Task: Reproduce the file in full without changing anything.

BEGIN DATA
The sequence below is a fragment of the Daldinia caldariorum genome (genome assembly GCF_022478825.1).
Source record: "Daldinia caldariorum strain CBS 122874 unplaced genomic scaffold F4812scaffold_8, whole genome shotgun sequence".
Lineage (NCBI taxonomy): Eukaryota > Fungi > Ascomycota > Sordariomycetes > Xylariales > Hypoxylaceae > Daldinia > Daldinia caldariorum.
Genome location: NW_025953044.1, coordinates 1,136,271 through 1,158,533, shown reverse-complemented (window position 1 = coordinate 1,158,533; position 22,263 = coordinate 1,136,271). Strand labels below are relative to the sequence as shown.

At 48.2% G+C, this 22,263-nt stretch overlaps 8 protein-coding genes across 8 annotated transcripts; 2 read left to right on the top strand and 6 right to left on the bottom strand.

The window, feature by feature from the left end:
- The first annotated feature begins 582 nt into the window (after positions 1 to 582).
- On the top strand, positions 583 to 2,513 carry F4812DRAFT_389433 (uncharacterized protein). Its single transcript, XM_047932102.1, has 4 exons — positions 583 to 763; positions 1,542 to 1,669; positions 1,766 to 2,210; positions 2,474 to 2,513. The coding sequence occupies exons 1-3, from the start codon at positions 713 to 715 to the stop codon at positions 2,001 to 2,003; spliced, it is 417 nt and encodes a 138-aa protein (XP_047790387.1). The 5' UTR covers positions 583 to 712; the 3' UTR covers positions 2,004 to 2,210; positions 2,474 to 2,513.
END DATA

The sequence below is a fragment of the Daldinia caldariorum genome (genome assembly GCF_022478825.1).
Source record: "Daldinia caldariorum strain CBS 122874 unplaced genomic scaffold F4812scaffold_8, whole genome shotgun sequence".
Lineage (NCBI taxonomy): Eukaryota > Fungi > Ascomycota > Sordariomycetes > Xylariales > Hypoxylaceae > Daldinia > Daldinia caldariorum.
Genome location: NW_025953044.1, coordinates 1,136,271 through 1,158,533, shown reverse-complemented (window position 1 = coordinate 1,158,533; position 22,263 = coordinate 1,136,271). Strand labels below are relative to the sequence as shown.

At 48.2% G+C, this 22,263-nt stretch overlaps 8 protein-coding genes across 8 annotated transcripts; 2 read left to right on the top strand and 6 right to left on the bottom strand.

The window, feature by feature from the left end:
- The first annotated feature begins 582 nt into the window (after positions 1 to 582).
- On the top strand, positions 583 to 2,513 carry F4812DRAFT_389433 (uncharacterized protein). Its single transcript, XM_047932102.1, has 4 exons — positions 583 to 763; positions 1,542 to 1,669; positions 1,766 to 2,210; positions 2,474 to 2,513. The coding sequence occupies exons 1-3, from the start codon at positions 713 to 715 to the stop codon at positions 2,001 to 2,003; spliced, it is 417 nt and encodes a 138-aa protein (XP_047790387.1). The 5' UTR covers positions 583 to 712; the 3' UTR covers positions 2,004 to 2,210; positions 2,474 to 2,513.